The Kingdom of Portugal began its life in 1139 when Afonso Henriques, Count of Portugal, was acclaimed King of the Portuguese.
House of Burgundy
His wife was Matilda or Mafalda of Savoy, who was thus the first Queen of Portugal. They had seven children together, including his successor the future King Sancho I of Portugal. Sancho succeeded his father in 1185. He had nine surviving children with his wife, Dulce of Aragon and he also had two children with a mistress. Upon his death in 1211, he was succeeded by his eldest son, now King Afonso II of Portugal.
Afonso had married Urraca of Castile in 1206, and they had at least four children together. He died at the age of 37 in 1223 and was succeeded by his eldest son, who became King Sancho II at the age of 12. Around 1240, he married Mécia Lopes de Haro, but the marriage was unpopular, and they had no children together. A civil war broke out in late 1245 and Sancho fled into exile. He died in Sevilla in 1248 and was succeeded by his younger brother, now King Afonso III.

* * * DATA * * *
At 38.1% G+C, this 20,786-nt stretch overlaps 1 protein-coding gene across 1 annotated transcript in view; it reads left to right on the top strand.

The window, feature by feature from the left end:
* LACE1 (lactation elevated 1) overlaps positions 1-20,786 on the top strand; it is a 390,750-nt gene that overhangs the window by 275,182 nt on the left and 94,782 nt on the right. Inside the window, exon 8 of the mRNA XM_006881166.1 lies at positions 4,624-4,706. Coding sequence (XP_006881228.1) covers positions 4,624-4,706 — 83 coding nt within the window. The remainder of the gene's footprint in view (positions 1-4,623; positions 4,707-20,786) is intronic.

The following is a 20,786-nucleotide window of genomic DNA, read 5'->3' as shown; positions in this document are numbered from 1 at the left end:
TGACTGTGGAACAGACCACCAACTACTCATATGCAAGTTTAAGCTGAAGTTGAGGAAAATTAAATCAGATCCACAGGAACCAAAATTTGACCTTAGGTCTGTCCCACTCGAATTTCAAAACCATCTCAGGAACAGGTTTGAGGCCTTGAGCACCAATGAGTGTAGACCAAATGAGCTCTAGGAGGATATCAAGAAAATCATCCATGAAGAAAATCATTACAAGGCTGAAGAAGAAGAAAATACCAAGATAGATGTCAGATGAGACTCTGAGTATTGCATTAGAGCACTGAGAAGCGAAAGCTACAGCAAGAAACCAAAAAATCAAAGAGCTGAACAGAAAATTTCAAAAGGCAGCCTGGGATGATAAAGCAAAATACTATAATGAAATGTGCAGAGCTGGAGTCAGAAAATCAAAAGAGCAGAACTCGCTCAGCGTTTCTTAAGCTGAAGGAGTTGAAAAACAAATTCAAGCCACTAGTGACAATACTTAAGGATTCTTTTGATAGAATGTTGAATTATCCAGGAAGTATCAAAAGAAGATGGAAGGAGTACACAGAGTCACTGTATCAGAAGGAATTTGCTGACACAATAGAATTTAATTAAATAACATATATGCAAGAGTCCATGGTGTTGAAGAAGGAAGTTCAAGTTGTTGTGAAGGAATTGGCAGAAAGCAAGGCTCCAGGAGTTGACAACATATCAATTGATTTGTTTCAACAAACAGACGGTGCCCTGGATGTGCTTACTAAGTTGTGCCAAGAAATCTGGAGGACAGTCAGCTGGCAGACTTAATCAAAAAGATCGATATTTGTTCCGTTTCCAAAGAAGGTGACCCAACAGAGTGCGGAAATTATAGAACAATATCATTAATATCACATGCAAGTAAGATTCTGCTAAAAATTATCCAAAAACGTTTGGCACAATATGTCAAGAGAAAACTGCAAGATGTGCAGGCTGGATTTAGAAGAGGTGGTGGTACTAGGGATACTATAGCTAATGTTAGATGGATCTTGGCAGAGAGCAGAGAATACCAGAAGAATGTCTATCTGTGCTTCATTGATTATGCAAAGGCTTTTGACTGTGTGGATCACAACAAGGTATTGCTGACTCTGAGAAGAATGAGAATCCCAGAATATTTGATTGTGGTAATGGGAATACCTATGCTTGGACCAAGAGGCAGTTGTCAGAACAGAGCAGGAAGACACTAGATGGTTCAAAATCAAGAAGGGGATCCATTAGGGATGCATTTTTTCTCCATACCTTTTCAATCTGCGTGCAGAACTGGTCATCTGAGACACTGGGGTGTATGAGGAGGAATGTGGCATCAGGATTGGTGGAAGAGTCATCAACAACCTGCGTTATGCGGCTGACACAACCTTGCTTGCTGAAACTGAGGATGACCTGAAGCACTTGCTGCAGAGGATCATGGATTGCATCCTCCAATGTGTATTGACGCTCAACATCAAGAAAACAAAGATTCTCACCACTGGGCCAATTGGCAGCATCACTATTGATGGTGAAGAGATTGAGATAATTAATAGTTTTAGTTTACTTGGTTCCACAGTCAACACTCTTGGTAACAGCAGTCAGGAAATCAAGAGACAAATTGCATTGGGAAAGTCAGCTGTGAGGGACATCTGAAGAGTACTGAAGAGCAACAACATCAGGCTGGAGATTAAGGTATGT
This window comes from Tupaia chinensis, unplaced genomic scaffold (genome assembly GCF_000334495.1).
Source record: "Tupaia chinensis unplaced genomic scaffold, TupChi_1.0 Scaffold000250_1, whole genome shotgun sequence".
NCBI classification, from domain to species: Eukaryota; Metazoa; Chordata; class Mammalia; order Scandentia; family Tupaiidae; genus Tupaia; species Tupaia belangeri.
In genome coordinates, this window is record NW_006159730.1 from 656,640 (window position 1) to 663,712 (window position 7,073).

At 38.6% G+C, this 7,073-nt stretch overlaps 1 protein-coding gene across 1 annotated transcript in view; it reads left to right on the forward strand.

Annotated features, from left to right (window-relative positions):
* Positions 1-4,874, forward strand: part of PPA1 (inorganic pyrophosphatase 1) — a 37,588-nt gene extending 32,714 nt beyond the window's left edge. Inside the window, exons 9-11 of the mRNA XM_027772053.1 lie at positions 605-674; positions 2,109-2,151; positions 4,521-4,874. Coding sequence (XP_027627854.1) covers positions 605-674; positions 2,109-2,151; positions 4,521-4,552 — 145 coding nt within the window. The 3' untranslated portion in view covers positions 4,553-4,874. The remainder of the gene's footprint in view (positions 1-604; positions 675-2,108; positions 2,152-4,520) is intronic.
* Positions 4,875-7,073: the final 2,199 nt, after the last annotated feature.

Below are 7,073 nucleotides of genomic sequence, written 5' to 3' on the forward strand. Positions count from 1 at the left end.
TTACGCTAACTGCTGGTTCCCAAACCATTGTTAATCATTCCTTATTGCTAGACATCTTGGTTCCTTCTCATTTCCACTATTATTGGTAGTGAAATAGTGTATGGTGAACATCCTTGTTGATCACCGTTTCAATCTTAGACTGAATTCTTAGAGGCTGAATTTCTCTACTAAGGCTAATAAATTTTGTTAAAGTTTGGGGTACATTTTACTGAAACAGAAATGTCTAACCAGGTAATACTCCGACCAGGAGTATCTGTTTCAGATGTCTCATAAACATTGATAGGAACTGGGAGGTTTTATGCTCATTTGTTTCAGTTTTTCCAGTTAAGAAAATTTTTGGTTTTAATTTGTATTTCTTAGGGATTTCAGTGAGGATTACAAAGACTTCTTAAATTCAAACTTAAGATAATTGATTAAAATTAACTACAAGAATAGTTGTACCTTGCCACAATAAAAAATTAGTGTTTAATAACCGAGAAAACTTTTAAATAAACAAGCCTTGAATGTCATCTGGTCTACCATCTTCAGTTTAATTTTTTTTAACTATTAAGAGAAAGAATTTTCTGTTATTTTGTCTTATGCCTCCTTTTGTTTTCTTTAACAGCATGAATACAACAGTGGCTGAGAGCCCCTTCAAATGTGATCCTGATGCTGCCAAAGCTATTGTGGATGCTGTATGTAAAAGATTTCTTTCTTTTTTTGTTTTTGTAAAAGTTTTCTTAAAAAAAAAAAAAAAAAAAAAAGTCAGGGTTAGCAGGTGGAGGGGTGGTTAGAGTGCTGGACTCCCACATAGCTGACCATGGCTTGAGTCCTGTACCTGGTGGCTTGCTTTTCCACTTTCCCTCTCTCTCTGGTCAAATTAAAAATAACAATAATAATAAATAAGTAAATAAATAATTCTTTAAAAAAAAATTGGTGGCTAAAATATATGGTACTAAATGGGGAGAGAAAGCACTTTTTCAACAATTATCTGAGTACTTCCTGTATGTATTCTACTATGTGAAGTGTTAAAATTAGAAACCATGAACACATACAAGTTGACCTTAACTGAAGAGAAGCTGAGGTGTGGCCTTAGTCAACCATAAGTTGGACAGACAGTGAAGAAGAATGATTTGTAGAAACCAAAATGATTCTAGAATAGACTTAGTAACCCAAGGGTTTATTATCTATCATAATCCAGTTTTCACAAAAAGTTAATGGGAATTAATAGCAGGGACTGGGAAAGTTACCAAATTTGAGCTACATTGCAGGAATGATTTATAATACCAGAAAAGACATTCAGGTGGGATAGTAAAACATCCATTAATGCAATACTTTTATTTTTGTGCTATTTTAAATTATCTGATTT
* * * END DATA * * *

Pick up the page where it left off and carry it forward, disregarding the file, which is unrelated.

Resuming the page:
Afonso’s first marriage to Matilda II, Countess of Boulogne had taken place in 1239, but they had no children and divorced in 1253. That same year, he remarried to Beatrice of Castile, an illegitimate daughter of Alfonso X, King of Castile. They had eight children together, though not all lived to adulthood. He also had around ten children with various mistresses. Upon his death in 1279, he was succeeded by his eldest surviving son, now King Denis of Portugal. He married Elizabeth of Aragon, and they had two children together. She was later canonised. He also had various illegitimate children. Upon his death in 1325, he was succeeded by his only legitimate son, now King Afonso IV. In 1309, Afonso IV had married Beatrice of Castile, and they had seven children together, though not all lived to adulthood. Upon his death in 1357, he was succeeded by his eldest surviving son, now King Peter I.